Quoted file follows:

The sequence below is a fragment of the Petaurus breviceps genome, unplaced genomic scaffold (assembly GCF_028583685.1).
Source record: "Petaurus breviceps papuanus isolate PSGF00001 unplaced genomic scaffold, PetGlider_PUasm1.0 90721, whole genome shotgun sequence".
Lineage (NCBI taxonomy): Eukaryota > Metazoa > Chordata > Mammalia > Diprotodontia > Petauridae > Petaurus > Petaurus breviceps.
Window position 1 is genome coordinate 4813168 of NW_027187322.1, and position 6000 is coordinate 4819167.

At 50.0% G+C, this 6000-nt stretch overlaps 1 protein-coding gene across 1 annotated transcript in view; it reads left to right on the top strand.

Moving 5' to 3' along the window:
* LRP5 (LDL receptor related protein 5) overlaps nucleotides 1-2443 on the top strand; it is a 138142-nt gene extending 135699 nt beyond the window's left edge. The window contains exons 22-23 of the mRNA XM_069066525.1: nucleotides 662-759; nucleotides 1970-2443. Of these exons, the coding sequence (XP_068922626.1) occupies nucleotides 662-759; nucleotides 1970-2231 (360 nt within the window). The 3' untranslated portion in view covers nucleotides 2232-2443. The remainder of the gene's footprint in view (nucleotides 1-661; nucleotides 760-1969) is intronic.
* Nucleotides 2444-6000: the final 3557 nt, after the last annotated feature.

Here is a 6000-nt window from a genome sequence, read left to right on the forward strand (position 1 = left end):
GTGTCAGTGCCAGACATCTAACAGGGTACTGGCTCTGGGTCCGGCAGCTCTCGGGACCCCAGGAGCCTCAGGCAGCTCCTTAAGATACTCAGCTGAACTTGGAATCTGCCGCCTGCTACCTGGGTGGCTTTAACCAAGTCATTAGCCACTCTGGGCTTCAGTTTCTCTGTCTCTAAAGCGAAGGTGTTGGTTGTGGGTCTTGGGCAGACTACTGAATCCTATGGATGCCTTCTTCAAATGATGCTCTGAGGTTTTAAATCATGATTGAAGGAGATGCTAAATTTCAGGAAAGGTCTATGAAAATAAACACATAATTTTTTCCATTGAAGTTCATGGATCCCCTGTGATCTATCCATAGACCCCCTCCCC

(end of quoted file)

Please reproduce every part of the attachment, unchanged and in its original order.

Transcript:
The sequence below is a fragment of the Petaurus breviceps genome, unplaced genomic scaffold (assembly GCF_028583685.1).
Source record: "Petaurus breviceps papuanus isolate PSGF00001 unplaced genomic scaffold, PetGlider_PUasm1.0 90721, whole genome shotgun sequence".
Lineage (NCBI taxonomy): Eukaryota > Metazoa > Chordata > Mammalia > Diprotodontia > Petauridae > Petaurus > Petaurus breviceps.
Window position 1 is genome coordinate 4813168 of NW_027187322.1, and position 6000 is coordinate 4819167.

At 50.0% G+C, this 6000-nt stretch overlaps 1 protein-coding gene across 1 annotated transcript in view; it reads left to right on the top strand.

Moving 5' to 3' along the window:
* LRP5 (LDL receptor related protein 5) overlaps nucleotides 1-2443 on the top strand; it is a 138142-nt gene extending 135699 nt beyond the window's left edge. The window contains exons 22-23 of the mRNA XM_069066525.1: nucleotides 662-759; nucleotides 1970-2443. Of these exons, the coding sequence (XP_068922626.1) occupies nucleotides 662-759; nucleotides 1970-2231 (360 nt within the window). The 3' untranslated portion in view covers nucleotides 2232-2443. The remainder of the gene's footprint in view (nucleotides 1-661; nucleotides 760-1969) is intronic.
* Nucleotides 2444-6000: the final 3557 nt, after the last annotated feature.

Here is a 6000-nt window from a genome sequence, read left to right on the forward strand (position 1 = left end):
GTGTCAGTGCCAGACATCTAACAGGGTACTGGCTCTGGGTCCGGCAGCTCTCGGGACCCCAGGAGCCTCAGGCAGCTCCTTAAGATACTCAGCTGAACTTGGAATCTGCCGCCTGCTACCTGGGTGGCTTTAACCAAGTCATTAGCCACTCTGGGCTTCAGTTTCTCTGTCTCTAAAGCGAAGGTGTTGGTTGTGGGTCTTGGGCAGACTACTGAATCCTATGGATGCCTTCTTCAAATGATGCTCTGAGGTTTTAAATCATGATTGAAGGAGATGCTAAATTTCAGGAAAGGTCTATGAAAATAAACACATAATTTTTTCCATTGAAGTTCATGGATCCCCTGTGATCTATCCATAGACCCCCTCCCC